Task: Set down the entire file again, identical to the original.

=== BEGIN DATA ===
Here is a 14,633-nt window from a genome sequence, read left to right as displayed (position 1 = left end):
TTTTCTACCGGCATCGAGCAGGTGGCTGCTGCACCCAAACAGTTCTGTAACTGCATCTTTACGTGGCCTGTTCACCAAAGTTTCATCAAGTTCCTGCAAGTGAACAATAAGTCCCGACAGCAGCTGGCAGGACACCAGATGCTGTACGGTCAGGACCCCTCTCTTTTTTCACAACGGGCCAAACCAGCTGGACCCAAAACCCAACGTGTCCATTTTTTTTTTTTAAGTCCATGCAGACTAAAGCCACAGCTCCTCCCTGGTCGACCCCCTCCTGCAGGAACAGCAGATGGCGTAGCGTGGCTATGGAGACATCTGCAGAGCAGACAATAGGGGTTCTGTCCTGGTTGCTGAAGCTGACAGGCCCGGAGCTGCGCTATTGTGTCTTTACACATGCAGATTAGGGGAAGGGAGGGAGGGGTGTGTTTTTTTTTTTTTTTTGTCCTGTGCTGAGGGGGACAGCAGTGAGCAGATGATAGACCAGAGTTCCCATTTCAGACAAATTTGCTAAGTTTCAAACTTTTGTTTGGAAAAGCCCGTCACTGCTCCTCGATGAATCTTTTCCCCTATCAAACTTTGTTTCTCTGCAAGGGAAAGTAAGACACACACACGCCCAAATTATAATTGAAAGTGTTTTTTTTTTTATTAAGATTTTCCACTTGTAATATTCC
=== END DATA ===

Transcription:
Here is a 14,633-nt window from a genome sequence, read left to right as displayed (position 1 = left end):
TTTTCTACCGGCATCGAGCAGGTGGCTGCTGCACCCAAACAGTTCTGTAACTGCATCTTTACGTGGCCTGTTCACCAAAGTTTCATCAAGTTCCTGCAAGTGAACAATAAGTCCCGACAGCAGCTGGCAGGACACCAGATGCTGTACGGTCAGGACCCCTCTCTTTTTTCACAACGGGCCAAACCAGCTGGACCCAAAACCCAACGTGTCCATTTTTTTTTTTTAAGTCCATGCAGACTAAAGCCACAGCTCCTCCCTGGTCGACCCCCTCCTGCAGGAACAGCAGATGGCGTAGCGTGGCTATGGAGACATCTGCAGAGCAGACAATAGGGGTTCTGTCCTGGTTGCTGAAGCTGACAGGCCCGGAGCTGCGCTATTGTGTCTTTACACATGCAGATTAGGGGAAGGGAGGGAGGGGTGTGTTTTTTTTTTTTTTTTGTCCTGTGCTGAGGGGGACAGCAGTGAGCAGATGATAGACCAGAGTTCCCATTTCAGACAAATTTGCTAAGTTTCAAACTTTTGTTTGGAAAAGCCCGTCACTGCTCCTCGATGAATCTTTTCCCCTATCAAACTTTGTTTCTCTGCAAGGGAAAGTAAGACACACACACGCCCAAATTATAATTGAAAGTGTTTTTTTTTTTATTAAGATTTTCCACTTGTAATATTCC